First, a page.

Several traditional risk factors are associated with higher risk for CVD events, including older age, male sex, high blood pressure, current smoking, abnormal cholesterol levels, diabetes, obesity, and physical inactivity. Risk factors can be combined in many ways to classify a person’s risk for a CVD event as low, intermediate, or high. Several calculators and models are available to quantify a person’s 10-year CVD event risk. The Framingham Risk Score (which estimates a person’s 10-year risk of coronary heart disease) was 1 of the first widely used risk assessment tools. Persons with a 10-year CVD event risk greater than 20% are generally considered at high risk, those with a 10-year risk less than 10% are considered at low risk, and those in the 10% to 20% range are considered at intermediate risk. The Pooled Cohort Equations (which estimate 10-year risk of myocardial infarction, death from coronary heart disease, or stroke) were introduced in 2013 and were developed using more contemporary and diverse cohort data, with the inclusion of race/ethnicity and diabetes. Persons with a 10-year CVD event risk less than 7.5% are considered at low risk, and those with a 10-year risk of 7.5% or greater are considered at high risk.4 The distribution of estimated CVD risk in the US population is highly influenced by age and sex. Population estimates of the distribution of 10-year CVD event risk assessed by the Pooled Cohort Equations, which categorize risk using somewhat different thresholds, and using 2001-2010 data from the National Health and Nutrition Examination Survey show that the vast majority of US adults aged 40 to 49 years have an estimated 10-year CVD event risk of 7% or less (93% of women and 81% of men). Among US adults aged 50 to 59 years, 80% of women and 46% of men have an estimated 10-year CVD event risk of 7% or less; 42% of women and 7% of men aged 60 to 69 years have an estimated 10-year CVD event risk of 7% or less.5

Screening Tests

Cardiovascular disease risk assessment in the United States has been generally based on the Framingham Risk Score and, more recently, the Pooled Cohort Equations. However, both have been documented to overestimate and underestimate risk in some persons. Therefore, identification of additional tests (for nontraditional risk factors) that could improve risk prediction, including the ABI, hsCRP level, and CAC score, is of interest.

The ABI is the ratio of the systolic blood pressure at the ankle (measuring the pressure proximal to the dorsalis pedis or posterior tibial artery) to the systolic blood pressure at the brachial artery. A value less than 0.9 indicates peripheral artery disease.6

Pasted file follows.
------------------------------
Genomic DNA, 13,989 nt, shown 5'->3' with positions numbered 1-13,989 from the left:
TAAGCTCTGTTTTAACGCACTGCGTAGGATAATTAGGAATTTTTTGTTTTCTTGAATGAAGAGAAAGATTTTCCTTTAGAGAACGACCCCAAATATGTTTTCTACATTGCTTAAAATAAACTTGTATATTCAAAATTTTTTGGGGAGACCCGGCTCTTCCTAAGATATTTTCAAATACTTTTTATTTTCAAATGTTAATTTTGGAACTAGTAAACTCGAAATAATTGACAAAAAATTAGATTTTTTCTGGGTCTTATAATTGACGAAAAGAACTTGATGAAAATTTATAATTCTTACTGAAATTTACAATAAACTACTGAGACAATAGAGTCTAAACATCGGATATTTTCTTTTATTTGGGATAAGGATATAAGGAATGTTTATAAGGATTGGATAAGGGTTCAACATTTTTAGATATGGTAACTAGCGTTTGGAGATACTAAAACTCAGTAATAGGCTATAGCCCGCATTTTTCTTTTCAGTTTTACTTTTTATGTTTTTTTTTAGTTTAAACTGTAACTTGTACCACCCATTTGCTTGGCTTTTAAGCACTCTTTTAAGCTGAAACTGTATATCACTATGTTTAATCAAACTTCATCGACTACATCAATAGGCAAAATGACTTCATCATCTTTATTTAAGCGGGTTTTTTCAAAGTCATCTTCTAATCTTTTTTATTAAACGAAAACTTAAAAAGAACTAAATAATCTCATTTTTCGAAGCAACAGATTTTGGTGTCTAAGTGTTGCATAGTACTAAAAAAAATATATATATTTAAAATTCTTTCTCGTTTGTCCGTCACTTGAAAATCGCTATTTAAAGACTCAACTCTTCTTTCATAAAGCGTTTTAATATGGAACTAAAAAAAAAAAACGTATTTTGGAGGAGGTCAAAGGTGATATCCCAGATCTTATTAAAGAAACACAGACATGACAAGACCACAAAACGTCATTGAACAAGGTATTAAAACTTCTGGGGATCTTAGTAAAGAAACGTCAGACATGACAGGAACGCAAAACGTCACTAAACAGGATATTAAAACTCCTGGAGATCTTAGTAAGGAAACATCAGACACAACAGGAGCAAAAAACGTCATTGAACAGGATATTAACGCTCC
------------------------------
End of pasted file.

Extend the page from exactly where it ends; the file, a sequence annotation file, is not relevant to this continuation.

High-sensitivity C-reactive protein is a serum protein involved in inflammatory and immune responses. Testing for hsCRP level involves a single blood sample, and the test is widely available. A threshold of greater than 2 or 3 mg/L is used in clinical practice to signify increased cardiovascular risk.7-9

Coronary artery calcium score is obtained by electron-beam or multidetector computed tomography, which measure the calcium content in the coronary arteries. Scoring systems and thresholds for an elevated CAC score vary across studies, but the baseline comparison is often a CAC score of 0.10

Treatment and Interventions

Asymptomatic adults at increased risk for CVD are usually treated with a combination of diet and exercise modifications, statins, aspirin, blood pressure management, and smoking cessation interventions.

Additional Approaches to Prevention

The National Heart, Lung, and Blood Institute provides resources on cardiovascular risk assessment, including a link to an online version of the Pooled Cohort Equations.11 Healthy People 2020 provides a database of evidence-based resources for achieving Healthy People 2020 goals, including interventions to prevent CVD.12

Useful Resources

The USPSTF has made recommendations on many factors related to CVD prevention, including screening for high blood pressure,13 statin use,14 counseling on smoking cessation,15 counseling on healthful diet and physical activity,16 and screening for peripheral artery disease and CVD risk assessment with the ABI.17 In addition, the USPSTF recommends low-dose aspirin use in certain persons at increased risk for CVD.18

Prevention TaskForce

You are now leaving Prevention TaskForce website and going to
This website contains links to other federal and state agencies and private organizations. The United States Prevention Services Taskforce (USPSTF) cannot attest to the accuracy of information provided by these website links. Linking to other sites does not constitute an endorsement by USPSTF of the sponsors or the information and products presented on the sites. You will be subject to the destination site's privacy policy when you leave the Prevention TaskForce website.

Continue Cancel